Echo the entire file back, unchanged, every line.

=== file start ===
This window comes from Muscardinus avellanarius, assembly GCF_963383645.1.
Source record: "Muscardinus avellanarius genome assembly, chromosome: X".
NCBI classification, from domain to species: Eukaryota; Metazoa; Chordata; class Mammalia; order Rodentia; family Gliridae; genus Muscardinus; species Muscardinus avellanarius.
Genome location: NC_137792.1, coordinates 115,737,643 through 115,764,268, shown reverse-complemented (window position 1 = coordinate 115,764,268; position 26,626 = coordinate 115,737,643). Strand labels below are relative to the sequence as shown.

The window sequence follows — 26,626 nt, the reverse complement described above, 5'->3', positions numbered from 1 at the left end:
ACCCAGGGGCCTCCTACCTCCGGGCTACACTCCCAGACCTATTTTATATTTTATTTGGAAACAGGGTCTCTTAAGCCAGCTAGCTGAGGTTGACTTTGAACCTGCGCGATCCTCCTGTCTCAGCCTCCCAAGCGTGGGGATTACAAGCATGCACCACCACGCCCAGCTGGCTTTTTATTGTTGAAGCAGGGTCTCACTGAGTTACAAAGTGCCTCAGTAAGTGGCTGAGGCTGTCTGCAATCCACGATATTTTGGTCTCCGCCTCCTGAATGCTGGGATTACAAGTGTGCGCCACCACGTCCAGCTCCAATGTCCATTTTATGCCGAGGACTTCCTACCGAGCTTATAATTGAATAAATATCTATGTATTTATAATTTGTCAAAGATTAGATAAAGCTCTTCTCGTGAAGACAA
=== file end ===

This window comes from Muscardinus avellanarius, assembly GCF_963383645.1.
Source record: "Muscardinus avellanarius genome assembly, chromosome: X".
NCBI classification, from domain to species: Eukaryota; Metazoa; Chordata; class Mammalia; order Rodentia; family Gliridae; genus Muscardinus; species Muscardinus avellanarius.
Genome location: NC_137792.1, coordinates 115,737,643 through 115,764,268, shown reverse-complemented (window position 1 = coordinate 115,764,268; position 26,626 = coordinate 115,737,643). Strand labels below are relative to the sequence as shown.

The window sequence follows — 26,626 nt, the reverse complement described above, 5'->3', positions numbered from 1 at the left end:
ACCCAGGGGCCTCCTACCTCCGGGCTACACTCCCAGACCTATTTTATATTTTATTTGGAAACAGGGTCTCTTAAGCCAGCTAGCTGAGGTTGACTTTGAACCTGCGCGATCCTCCTGTCTCAGCCTCCCAAGCGTGGGGATTACAAGCATGCACCACCACGCCCAGCTGGCTTTTTATTGTTGAAGCAGGGTCTCACTGAGTTACAAAGTGCCTCAGTAAGTGGCTGAGGCTGTCTGCAATCCACGATATTTTGGTCTCCGCCTCCTGAATGCTGGGATTACAAGTGTGCGCCACCACGTCCAGCTCCAATGTCCATTTTATGCCGAGGACTTCCTACCGAGCTTATAATTGAATAAATATCTATGTATTTATAATTTGTCAAAGATTAGATAAAGCTCTTCTCGTGAAGACAA